And boy, is it ever! The notoriously prickly Scottish actor Alastair Sim (An Inspector Calls) brings out the bastard in Scrooge with a vigor few actors have matched since. This is not some grumpy old man mumbling "humbug" under his breath; this is a beady-eyed, conniving, heartless wretch posing as a human being. Sim's delivery as he launches verbal assaults at a group of orphaned children in front of his business, declares Christmas "a poor excuse for picking a man's pocket every 25th of December," and floats out prisons and workhouses as a solution to homelessness is all the more unpleasant thanks to the glint of glee in his eyes.
Then there are the scares.
A Christmas Carol isn't packed wall to wall with frights by any means, but this adaptation's spookier instances are so effective that they still stand up today 70 years after its release. Michael Hordern (Watership Down, Where Eagles Dare) lends a volatility to the character of Jacob Marley that simmers under the surface until it boils over in terrifying fashion minutes into his encounter with Scrooge. As his former business associate attempts to dismiss him as a piece of undigested beef from that evening's supper, Marley leaps to his feet, and an agonized screech erupts from him while he rattles the length of heavy chains that cling to him.
It's a startling moment (I can still see my mother's hands shooting up to cover her ears during it, something she always does during particularly tense movie scenes), and it's all the more affecting because of Marley's tangible desperation. Hordern gets across terrifyingly well how truly agonizing the spirit's personal hell is and the guilt he is doomed to grapple with eternally. You can't help but feel his regret in the pit of your stomach when he wails, "BUSINESS!? Mankind was my business! Their common welfare was my business! And it is at this time of the rolling year that I suffer most!"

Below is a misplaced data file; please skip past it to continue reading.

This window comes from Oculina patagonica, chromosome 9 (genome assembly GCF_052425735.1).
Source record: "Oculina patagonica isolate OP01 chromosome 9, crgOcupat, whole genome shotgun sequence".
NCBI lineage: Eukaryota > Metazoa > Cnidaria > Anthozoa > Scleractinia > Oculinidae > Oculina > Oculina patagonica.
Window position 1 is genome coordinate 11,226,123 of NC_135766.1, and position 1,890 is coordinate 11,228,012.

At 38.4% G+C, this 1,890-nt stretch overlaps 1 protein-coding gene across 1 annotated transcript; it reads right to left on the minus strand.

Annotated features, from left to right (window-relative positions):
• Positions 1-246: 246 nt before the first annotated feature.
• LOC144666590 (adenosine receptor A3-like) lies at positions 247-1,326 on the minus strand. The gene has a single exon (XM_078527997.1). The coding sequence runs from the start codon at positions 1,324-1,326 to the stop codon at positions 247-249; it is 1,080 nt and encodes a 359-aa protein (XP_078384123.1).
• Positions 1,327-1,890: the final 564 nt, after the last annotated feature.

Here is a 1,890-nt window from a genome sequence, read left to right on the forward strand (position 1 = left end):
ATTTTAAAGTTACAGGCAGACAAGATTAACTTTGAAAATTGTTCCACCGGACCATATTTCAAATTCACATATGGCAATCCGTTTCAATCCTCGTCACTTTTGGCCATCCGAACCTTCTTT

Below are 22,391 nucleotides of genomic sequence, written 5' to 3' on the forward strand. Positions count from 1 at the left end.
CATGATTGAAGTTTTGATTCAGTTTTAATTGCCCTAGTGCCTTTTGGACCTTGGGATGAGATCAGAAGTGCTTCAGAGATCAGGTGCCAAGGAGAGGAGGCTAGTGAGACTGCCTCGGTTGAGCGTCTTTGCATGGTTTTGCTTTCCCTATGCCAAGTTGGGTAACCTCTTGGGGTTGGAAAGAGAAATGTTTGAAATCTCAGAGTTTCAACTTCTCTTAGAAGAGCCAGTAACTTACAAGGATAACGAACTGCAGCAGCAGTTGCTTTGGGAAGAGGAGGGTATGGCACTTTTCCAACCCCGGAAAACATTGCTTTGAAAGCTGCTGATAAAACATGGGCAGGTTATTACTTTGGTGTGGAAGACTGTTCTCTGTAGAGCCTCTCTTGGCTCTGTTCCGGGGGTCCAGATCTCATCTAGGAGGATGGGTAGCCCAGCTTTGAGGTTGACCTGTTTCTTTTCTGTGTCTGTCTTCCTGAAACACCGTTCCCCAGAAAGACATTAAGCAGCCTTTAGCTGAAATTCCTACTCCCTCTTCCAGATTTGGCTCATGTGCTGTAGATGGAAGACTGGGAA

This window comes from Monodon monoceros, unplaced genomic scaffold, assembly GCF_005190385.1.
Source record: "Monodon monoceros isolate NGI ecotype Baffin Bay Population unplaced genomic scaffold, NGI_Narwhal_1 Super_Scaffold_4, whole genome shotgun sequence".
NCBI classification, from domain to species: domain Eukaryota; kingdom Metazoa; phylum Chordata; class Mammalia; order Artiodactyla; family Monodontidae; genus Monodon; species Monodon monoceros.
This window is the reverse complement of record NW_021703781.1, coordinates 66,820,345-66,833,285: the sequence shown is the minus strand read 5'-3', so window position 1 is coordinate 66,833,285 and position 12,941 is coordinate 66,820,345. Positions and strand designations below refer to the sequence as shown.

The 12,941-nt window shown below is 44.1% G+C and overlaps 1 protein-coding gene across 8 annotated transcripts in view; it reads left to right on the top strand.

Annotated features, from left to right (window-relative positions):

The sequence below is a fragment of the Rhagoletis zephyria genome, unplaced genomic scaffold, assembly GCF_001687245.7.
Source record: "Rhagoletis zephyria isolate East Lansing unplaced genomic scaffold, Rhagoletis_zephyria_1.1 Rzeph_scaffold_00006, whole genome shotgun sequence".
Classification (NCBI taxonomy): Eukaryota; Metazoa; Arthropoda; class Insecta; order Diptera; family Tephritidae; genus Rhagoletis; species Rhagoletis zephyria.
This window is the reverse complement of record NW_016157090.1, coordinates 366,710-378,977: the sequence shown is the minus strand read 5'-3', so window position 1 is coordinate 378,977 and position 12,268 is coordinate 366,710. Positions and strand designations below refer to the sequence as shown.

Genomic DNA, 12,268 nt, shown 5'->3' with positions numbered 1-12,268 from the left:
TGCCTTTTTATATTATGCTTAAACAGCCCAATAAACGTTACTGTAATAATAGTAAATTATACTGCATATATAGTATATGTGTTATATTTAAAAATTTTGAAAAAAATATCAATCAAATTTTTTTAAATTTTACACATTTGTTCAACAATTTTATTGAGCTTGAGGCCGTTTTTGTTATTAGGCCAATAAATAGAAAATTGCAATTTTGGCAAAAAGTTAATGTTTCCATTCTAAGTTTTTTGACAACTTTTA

Closely following those lines is perhaps the film's most haunting image, one that has stayed with me for years since that first viewing. To emphasize to Scrooge what awaits him if he does not open his heart to the experiences he's about to have that evening, Marley leads him to a window that overlooks the street outside Ebenezer's home. There, in a mound of snow, they see a mother cradling her infant child. Unbeknownst to her, she is surrounded by dozens of writhing spirits, all trying to reach out and make contact in a futile attempt to save them from their freezing ordeal.
"They seek to interfere for good in human matters and have lost their power forever," says Marley. As Scrooge stares in shock at the horrible tableau before him, his friend's ghost joins the ranks of the dead who want so desperately to make amends for their past selfishness but must live with the consequences of their actions for eternity. It was a damn heavy sight to see in what we were expecting to be standard happy holiday film fare, and I'll never forget how it sucked the air out of the room that night as my family and I watched.
In the end, Scrooge's eventual change of heart feels more like a miracle than a tired story beat. But if the optimism and hope that washes over A Christmas Carol's final scenes due to that transformation intoxicate, then those feelings are owed in large part to the darkness shown previously. The warmth of its finale is far more palpable, thanks to the chills that came before it. Maybe those flashes of horror were the reason my family never sat down together to watch it again, but they're exactly why it's become a staple for me.
Click below to watch A Christmas Carol (1951):